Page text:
Industry Strategic Science and Technology Plans (ISPs) Platform

Durian Industry Profile

Durian is cultivated in Southeast Asia, particularly in Malaysia, Indonesia, Thailand and the Philippines, where it is known as the King of Tropical Fruits. This fruit has a spiky hard outer shell, creamy flesh, large seeds, and its strong and pungent aroma which durian is known for. Durian can be consumed fresh, frozen or processed into juice, candies and other desserts. The seed of durian can also be eaten when cooked.

In the Philippines, durian is grown in 47 provinces with 1,342,881 bearing trees in 2019, as reported by PSA. The national average yield in 2019 was 4.75/mt ha as total production was 79,284 MT and the area planted was 16,678 ha.The Davao region is the top producer with 60,249 MT, making up 76% of the country’s total production. Other top durian producing regions are ARMM and SOCCSKARGEN. Some of the durian varieties in the Philippines are chanee, monthong, alcon fancy, arancillo, and puyat. The shape of these selections varies from cylindrical, elongated, ovoid and round, while colors can have hints of green, brown, yellow and gold. 

Durian industry in the country has export potential, especially during the peak season from May to October, as it is highly nutritious with high protein, carbohydrates and vitamins, and it is one of the most highly valued and desired among the seasonal fruits in Southeast Asia. The Philippines exported its first frozen products from Davao City to Australia in 2021.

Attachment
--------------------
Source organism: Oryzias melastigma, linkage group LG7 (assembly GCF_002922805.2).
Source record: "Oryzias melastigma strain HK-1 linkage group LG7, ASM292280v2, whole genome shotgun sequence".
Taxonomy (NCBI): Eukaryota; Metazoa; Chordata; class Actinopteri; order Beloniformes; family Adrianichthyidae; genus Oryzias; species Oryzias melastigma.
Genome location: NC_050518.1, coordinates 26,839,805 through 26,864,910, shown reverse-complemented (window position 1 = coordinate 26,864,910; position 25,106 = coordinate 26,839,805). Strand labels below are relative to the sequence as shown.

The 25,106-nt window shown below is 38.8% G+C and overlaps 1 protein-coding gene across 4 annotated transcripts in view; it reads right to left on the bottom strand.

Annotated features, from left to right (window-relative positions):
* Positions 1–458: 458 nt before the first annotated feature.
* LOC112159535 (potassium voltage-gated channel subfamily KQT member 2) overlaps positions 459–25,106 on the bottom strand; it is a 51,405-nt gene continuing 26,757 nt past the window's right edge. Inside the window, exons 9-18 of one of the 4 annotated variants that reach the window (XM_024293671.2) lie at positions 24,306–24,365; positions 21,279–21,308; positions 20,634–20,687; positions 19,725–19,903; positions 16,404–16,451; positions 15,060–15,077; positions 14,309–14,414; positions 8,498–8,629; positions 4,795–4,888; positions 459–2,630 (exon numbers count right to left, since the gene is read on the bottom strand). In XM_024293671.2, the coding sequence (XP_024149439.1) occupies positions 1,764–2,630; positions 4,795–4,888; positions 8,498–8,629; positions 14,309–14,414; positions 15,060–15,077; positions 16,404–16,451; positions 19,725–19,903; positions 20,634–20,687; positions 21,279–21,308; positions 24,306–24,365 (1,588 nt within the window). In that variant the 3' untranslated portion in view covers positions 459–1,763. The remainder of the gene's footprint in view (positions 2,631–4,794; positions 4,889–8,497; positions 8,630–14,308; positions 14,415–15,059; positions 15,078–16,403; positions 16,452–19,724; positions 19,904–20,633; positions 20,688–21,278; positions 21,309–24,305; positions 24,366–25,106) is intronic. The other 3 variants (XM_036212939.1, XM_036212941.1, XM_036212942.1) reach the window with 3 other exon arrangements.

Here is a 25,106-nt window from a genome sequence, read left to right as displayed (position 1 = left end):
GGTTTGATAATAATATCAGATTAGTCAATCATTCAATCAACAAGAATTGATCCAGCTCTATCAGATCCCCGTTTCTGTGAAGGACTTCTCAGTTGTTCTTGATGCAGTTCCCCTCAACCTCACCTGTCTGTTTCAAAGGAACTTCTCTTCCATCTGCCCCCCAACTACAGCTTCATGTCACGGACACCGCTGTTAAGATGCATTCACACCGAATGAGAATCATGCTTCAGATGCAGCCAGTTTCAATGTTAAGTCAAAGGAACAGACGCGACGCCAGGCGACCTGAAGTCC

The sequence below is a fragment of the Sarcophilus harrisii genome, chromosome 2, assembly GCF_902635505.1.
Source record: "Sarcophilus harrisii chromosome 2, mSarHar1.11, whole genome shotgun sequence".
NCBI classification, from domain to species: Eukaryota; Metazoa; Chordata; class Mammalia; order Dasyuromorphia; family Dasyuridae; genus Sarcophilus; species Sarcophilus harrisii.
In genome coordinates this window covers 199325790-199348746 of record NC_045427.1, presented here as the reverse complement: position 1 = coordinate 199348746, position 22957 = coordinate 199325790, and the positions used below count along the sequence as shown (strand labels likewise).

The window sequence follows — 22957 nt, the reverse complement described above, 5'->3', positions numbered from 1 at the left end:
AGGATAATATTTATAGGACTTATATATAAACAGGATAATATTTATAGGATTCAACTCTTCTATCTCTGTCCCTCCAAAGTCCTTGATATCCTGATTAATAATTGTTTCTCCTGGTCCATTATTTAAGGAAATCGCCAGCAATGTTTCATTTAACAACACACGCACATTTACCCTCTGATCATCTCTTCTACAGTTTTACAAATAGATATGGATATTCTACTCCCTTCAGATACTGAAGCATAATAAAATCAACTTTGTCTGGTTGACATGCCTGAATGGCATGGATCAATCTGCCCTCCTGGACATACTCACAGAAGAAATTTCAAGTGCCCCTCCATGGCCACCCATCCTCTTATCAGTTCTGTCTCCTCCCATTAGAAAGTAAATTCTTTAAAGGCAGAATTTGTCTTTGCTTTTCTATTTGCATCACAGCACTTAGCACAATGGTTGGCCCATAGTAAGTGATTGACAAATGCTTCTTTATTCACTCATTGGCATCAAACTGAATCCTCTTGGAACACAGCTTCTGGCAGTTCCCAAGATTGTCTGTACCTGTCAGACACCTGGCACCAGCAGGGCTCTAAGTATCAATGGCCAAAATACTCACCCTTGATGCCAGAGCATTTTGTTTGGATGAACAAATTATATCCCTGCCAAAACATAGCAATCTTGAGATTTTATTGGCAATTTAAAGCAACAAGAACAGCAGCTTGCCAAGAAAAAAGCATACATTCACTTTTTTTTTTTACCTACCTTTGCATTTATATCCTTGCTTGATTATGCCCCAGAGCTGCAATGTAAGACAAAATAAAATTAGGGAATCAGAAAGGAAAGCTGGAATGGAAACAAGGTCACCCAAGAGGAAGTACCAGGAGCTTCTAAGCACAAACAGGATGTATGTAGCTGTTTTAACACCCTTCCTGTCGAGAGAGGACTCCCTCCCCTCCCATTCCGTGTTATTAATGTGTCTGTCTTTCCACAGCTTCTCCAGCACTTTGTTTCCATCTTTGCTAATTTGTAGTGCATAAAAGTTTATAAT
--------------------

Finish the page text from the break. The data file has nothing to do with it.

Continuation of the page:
Problems in the Industry

The Philippine durian industry faces problems of low yield and low fruit quality due to use of low yielding and Phytophthora-susceptible durian varieties, poor cultural and nutrient management practices, damages of Phytophthora palmivora, and low adoption of improved production technologies. Postharvest losses are also high at 35% because of poor postharvest handling practices. Durian fruit rot or dieback is caused by Phytopthora palmivora, which accounts for the 10-25% losses in production.

ISP for Durian

To address the industry problems, the PCAARRD Durian ISP aims to increase yield (mt/ha), improve durian
fruit quality, and extend durian harvesting season in the country.

Strategic R&D

Strategic R&D is DOST-PCAARRD’s banner program comprising all R&D activities that are intended to
generate outputs geared towards maximum economic and social benefits


Products, equipment, and protocols or process innovations developed to improve productivity, efficiency,
quality, and profitability in the agriculture and aquatic industries, and to achieve sustainable
utilization and management of natural resources

Capacity Building

Capacity building efforts of DOST-PCAARRD seek to develop and enhance the R&D capabilities of researchers
and academic or research institutions through graduate assistantships & non-degree trainings
and development and/or upgrading of research facilities

Manpower Development